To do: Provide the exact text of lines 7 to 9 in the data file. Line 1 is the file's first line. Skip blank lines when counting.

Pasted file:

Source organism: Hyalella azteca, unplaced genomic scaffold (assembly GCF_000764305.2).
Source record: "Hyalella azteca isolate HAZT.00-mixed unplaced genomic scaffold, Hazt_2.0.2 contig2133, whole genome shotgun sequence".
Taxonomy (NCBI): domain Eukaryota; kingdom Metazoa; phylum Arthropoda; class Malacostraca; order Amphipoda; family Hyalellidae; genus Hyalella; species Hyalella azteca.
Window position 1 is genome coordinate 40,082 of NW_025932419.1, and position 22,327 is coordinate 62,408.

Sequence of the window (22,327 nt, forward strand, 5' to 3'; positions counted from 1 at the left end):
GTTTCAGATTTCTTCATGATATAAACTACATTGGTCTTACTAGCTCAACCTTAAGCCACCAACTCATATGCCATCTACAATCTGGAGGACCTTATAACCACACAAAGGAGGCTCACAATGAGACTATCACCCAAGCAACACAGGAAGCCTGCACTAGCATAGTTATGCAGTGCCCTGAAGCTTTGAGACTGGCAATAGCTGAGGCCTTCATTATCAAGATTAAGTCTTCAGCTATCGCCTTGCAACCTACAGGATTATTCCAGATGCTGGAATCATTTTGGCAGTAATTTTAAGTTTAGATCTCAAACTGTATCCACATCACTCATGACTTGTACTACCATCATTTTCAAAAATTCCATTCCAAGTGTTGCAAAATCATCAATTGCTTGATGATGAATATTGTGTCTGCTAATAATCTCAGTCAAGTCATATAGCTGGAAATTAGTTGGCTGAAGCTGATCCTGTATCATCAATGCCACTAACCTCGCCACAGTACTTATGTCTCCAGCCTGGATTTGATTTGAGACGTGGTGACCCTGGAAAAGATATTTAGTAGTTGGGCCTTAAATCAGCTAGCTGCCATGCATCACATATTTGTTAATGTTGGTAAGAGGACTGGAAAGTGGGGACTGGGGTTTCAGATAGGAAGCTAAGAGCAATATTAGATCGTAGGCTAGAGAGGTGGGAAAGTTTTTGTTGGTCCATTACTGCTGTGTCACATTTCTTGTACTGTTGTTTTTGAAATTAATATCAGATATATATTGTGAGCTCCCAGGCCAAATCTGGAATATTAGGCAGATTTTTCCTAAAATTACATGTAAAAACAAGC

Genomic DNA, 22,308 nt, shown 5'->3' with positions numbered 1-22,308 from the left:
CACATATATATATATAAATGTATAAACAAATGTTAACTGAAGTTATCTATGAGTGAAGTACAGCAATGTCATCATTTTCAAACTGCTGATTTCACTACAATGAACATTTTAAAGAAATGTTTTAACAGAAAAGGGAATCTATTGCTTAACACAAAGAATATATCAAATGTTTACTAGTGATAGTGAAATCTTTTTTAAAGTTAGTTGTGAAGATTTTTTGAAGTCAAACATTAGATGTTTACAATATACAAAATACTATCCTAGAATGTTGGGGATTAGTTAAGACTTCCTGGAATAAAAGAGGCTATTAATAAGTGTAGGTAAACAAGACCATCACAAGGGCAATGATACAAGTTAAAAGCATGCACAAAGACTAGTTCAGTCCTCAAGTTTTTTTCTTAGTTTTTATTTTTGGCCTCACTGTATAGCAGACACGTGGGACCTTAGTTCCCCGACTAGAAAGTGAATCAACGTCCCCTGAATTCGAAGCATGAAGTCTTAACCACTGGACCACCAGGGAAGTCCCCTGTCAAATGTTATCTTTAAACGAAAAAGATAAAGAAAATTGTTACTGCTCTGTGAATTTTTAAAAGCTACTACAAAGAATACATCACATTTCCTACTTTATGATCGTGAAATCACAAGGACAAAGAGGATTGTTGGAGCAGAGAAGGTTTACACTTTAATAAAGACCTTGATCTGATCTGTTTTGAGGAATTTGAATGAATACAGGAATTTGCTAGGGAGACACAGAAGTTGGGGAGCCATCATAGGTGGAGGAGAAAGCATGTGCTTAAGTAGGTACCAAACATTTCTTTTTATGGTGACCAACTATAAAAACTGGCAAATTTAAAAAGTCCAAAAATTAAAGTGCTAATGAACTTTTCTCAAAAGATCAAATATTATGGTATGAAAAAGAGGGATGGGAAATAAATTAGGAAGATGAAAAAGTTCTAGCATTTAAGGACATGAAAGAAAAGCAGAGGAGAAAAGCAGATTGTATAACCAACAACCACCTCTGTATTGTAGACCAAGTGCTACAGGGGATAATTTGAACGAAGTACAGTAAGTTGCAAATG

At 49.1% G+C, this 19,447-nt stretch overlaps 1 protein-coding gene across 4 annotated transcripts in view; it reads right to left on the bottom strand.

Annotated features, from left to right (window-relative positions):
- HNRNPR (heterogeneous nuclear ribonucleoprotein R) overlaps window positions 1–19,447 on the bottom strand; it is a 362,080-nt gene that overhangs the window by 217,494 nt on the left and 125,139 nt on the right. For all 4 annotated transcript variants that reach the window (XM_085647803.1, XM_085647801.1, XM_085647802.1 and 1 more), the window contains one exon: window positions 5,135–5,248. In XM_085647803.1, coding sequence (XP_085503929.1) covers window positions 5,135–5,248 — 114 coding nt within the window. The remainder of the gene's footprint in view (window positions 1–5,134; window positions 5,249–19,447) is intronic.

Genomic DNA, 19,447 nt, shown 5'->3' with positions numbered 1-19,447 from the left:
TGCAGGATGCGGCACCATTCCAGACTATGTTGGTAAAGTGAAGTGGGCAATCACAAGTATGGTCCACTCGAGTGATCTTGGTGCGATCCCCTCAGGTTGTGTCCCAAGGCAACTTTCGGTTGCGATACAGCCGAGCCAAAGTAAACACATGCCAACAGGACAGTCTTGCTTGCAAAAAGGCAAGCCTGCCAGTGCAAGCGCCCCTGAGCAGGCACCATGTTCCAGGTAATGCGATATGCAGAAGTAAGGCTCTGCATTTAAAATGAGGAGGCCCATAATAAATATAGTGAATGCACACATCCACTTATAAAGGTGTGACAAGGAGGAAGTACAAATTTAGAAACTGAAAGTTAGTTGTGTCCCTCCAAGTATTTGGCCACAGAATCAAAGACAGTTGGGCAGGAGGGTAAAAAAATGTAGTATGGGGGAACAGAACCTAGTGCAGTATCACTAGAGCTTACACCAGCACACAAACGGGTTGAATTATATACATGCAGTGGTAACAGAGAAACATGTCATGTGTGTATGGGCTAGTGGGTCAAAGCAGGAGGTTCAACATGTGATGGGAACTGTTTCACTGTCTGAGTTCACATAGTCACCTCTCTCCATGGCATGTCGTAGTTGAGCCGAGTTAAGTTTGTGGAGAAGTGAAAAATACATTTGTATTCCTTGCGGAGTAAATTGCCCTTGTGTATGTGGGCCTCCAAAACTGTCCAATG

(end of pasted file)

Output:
Genomic DNA, 22,308 nt, shown 5'->3' with positions numbered 1-22,308 from the left:
CACATATATATATATAAATGTATAAACAAATGTTAACTGAAGTTATCTATGAGTGAAGTACAGCAATGTCATCATTTTCAAACTGCTGATTTCACTACAATGAACATTTTAAAGAAATGTTTTAACAGAAAAGGGAATCTATTGCTTAACACAAAGAATATATCAAATGTTTACTAGTGATAGTGAAATCTTTTTTAAAGTTAGTTGTGAAGATTTTTTGAAGTCAAACATTAGATGTTTACAATATACAAAATACTATCCTAGAATGTTGGGGATTAGTTAAGACTTCCTGGAATAAAAGAGGCTATTAATAAGTGTAGGTAAACAAGACCATCACAAGGGCAATGATACAAGTTAAAAGCATGCACAAAGACTAGTTCAGTCCTCAAGTTTTTTTCTTAGTTTTTATTTTTGGCCTCACTGTATAGCAGACACGTGGGACCTTAGTTCCCCGACTAGAAAGTGAATCAACGTCCCCTGAATTCGAAGCATGAAGTCTTAACCACTGGACCACCAGGGAAGTCCCCTGTCAAATGTTATCTTTAAACGAAAAAGATAAAGAAAATTGTTACTGCTCTGTGAATTTTTAAAAGCTACTACAAAGAATACATCACATTTCCTACTTTATGATCGTGAAATCACAAGGACAAAGAGGATTGTTGGAGCAGAGAAGGTTTACACTTTAATAAAGACCTTGATCTGATCTGTTTTGAGGAATTTGAATGAATACAGGAATTTGCTAGGGAGACACAGAAGTTGGGGAGCCATCATAGGTGGAGGAGAAAGCATGTGCTTAAGTAGGTACCAAACATTTCTTTTTATGGTGACCAACTATAAAAACTGGCAAATTTAAAAAGTCCAAAAATTAAAGTGCTAATGAACTTTTCTCAAAAGATCAAATATTATGGTATGAAAAAGAGGGATGGGAAATAAATTAGGAAGATGAAAAAGTTCTAGCATTTAAGGACATGAAAGAAAAGCAGAGGAGAAAAGCAGATTGTATAACCAACAACCACCTCTGTATTGTAGACCAAGTGCTACAGGGGATAATTTGAACGAAGTACAGTAAGTTGCAAATG

At 49.1% G+C, this 19,447-nt stretch overlaps 1 protein-coding gene across 4 annotated transcripts in view; it reads right to left on the bottom strand.